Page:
Sunday 25 September 2016

'People who engage in ethical blood-letting are professionally trained' - leading Irish sexologist tells Ryan Tubridy

Published 02/04/2015 | 15:20

Kissing couple
Kissing couple

Leading Irish sexologist Emily Power Smith has said it is important to distinguish between BDSM as portrayed within the context of the trial of Graham Dwyer for the murder of Elaine O’Hara from the world of “ethical BDSM”.

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Although the murder trial which led to Dwyer’s conviction featured evidence of BDSM-related activities, Power Smith says there is “absolutely no connection” between his behaviour and that of the BDSM community in Ireland.

Speaking to Ryan Tubridy on 2fm, she said, “We have to separate what we’ve been hearing about in that case from ethical BDSM because there’s absolutely no connection other than he used some of those sites to find his victim”.

“There’s a very strong community in Ireland and, as far as I know, an ethical bunch of people.  You’re going to get dangerous people walking amongst us all over the place but the sort of people who realy, realy want to damage and hurt people, there aren’t many of those.

“But they’re certainly going to be found throughout society, not in this area of society in particular”.

Whilst blood-letting and knife play were mentioned within the context of the trial, Power Smith says those activities were not carried out in accordance with BDSM guidelines.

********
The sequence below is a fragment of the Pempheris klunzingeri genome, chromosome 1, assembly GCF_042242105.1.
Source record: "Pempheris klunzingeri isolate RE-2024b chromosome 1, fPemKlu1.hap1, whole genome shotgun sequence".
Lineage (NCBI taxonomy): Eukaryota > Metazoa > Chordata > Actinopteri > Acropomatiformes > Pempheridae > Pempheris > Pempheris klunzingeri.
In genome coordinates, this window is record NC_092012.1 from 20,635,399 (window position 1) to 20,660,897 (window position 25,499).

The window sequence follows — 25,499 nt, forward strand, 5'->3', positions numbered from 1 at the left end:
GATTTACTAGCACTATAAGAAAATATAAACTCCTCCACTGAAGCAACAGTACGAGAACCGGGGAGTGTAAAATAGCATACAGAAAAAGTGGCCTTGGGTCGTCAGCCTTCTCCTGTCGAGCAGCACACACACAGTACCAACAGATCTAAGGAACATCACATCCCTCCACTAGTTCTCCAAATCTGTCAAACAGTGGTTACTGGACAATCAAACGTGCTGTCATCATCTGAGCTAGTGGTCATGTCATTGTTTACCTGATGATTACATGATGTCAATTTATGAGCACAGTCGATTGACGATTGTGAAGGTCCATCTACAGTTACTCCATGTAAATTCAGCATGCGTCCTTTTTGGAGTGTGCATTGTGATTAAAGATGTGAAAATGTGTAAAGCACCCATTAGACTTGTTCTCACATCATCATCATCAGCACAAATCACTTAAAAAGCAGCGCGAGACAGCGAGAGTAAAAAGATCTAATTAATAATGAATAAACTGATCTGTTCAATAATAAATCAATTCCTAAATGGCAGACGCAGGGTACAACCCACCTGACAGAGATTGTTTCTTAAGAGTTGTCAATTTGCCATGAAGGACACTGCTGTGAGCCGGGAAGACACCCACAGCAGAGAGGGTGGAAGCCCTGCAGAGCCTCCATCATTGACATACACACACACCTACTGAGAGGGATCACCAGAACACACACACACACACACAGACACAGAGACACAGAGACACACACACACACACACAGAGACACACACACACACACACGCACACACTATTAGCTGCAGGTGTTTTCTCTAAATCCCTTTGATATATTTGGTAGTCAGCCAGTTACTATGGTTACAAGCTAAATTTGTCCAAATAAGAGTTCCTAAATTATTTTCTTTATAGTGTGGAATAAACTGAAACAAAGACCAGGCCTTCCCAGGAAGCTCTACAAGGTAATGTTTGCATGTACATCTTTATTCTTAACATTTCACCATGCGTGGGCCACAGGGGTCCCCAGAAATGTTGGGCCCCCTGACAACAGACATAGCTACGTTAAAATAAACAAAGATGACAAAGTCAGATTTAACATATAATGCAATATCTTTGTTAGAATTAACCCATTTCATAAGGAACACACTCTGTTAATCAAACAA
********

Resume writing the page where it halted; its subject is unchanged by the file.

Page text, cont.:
“BDSM would have very strong boundaries and guidelines on how to be safe, sane and consensual.  They’re the three words they tend to use an awful lot.”

“And then they would have very specific guidelines on how to set up a relationship where you might engage in something that may be a power exchange.

“Anything where you have not had a conversation, or many conversations, in advance of any kind of power exchange is not going to be classified as ethical BDSM.  It’s something else.  It’s coercion, it’s manipulation, it’s abuse of some kind.

“If you haven’t been asked if it’s okay to take your power, and therefore you haven’t given your power in advance of some kind of play, it’s not BDSM.  It’s something else and that can happen throughout any kind of relationship.”

Regarding power exchange, she said a “gentle version” could be allowing your partner to make all the decisions on a date.

“You have absolutely no say from what you’re going to wear, where you’re going, what you eat, what you drink, how long you’re going to stay out and what’s going to happen afterwards.

“That can be a gentle form of power exchange but you have to have arranged that in advance.  Otherwise it’s just being bullied.

“It can go all the way through spanking, tying up, blindfolding and then it can get into the more extreme stuff where actual pain is encountered. 

“People who engage in that ethically, the people who are giving the pain will be trained and they will be very boundaried and they will be very caring and very aware of the limits that have been set by the person experiencing the pain.” 

She pointed out that a dominatrix, for example, will be trained in techniques and safety by other professionals.

“For blood letting and knife play, the people who do that ethically are very highly trained,” she said.

“Equally they’re not going to engage in that kind of behaviour while they’re in a sexual act because they wouldn’t be able to control what they’re doing and therefore keep the person safe that they’re doing it to.

“What [Graham Dwyer] did was nothing to do with [Elaine O’Hara’s] safety.  He was trying to hurt her. It was different.”

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